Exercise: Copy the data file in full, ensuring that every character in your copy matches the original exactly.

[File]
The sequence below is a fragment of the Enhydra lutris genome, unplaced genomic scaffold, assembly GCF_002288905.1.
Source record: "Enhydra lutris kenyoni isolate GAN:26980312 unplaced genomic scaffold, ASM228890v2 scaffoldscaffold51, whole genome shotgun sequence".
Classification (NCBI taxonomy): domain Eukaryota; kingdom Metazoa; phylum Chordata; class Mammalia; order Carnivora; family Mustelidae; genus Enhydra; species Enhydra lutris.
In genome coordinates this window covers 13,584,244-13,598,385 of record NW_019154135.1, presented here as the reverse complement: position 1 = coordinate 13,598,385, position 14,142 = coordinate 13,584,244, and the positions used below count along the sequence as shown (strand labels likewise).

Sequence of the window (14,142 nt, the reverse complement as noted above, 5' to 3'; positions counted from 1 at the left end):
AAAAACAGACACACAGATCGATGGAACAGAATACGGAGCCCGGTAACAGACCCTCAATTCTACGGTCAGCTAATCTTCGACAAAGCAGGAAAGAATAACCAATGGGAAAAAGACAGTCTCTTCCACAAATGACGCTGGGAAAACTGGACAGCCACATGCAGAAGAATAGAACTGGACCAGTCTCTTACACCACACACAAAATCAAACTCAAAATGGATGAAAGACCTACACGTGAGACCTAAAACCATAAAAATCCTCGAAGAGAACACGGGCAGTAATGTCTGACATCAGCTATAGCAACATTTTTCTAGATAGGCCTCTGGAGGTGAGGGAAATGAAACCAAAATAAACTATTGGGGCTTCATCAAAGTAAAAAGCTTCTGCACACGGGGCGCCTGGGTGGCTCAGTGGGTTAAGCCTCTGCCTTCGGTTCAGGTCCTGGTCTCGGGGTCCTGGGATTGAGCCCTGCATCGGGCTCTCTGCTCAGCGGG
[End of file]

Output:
The sequence below is a fragment of the Enhydra lutris genome, unplaced genomic scaffold, assembly GCF_002288905.1.
Source record: "Enhydra lutris kenyoni isolate GAN:26980312 unplaced genomic scaffold, ASM228890v2 scaffoldscaffold51, whole genome shotgun sequence".
Classification (NCBI taxonomy): domain Eukaryota; kingdom Metazoa; phylum Chordata; class Mammalia; order Carnivora; family Mustelidae; genus Enhydra; species Enhydra lutris.
In genome coordinates this window covers 13,584,244-13,598,385 of record NW_019154135.1, presented here as the reverse complement: position 1 = coordinate 13,598,385, position 14,142 = coordinate 13,584,244, and the positions used below count along the sequence as shown (strand labels likewise).

Sequence of the window (14,142 nt, the reverse complement as noted above, 5' to 3'; positions counted from 1 at the left end):
AAAAACAGACACACAGATCGATGGAACAGAATACGGAGCCCGGTAACAGACCCTCAATTCTACGGTCAGCTAATCTTCGACAAAGCAGGAAAGAATAACCAATGGGAAAAAGACAGTCTCTTCCACAAATGACGCTGGGAAAACTGGACAGCCACATGCAGAAGAATAGAACTGGACCAGTCTCTTACACCACACACAAAATCAAACTCAAAATGGATGAAAGACCTACACGTGAGACCTAAAACCATAAAAATCCTCGAAGAGAACACGGGCAGTAATGTCTGACATCAGCTATAGCAACATTTTTCTAGATAGGCCTCTGGAGGTGAGGGAAATGAAACCAAAATAAACTATTGGGGCTTCATCAAAGTAAAAAGCTTCTGCACACGGGGCGCCTGGGTGGCTCAGTGGGTTAAGCCTCTGCCTTCGGTTCAGGTCCTGGTCTCGGGGTCCTGGGATTGAGCCCTGCATCGGGCTCTCTGCTCAGCGGG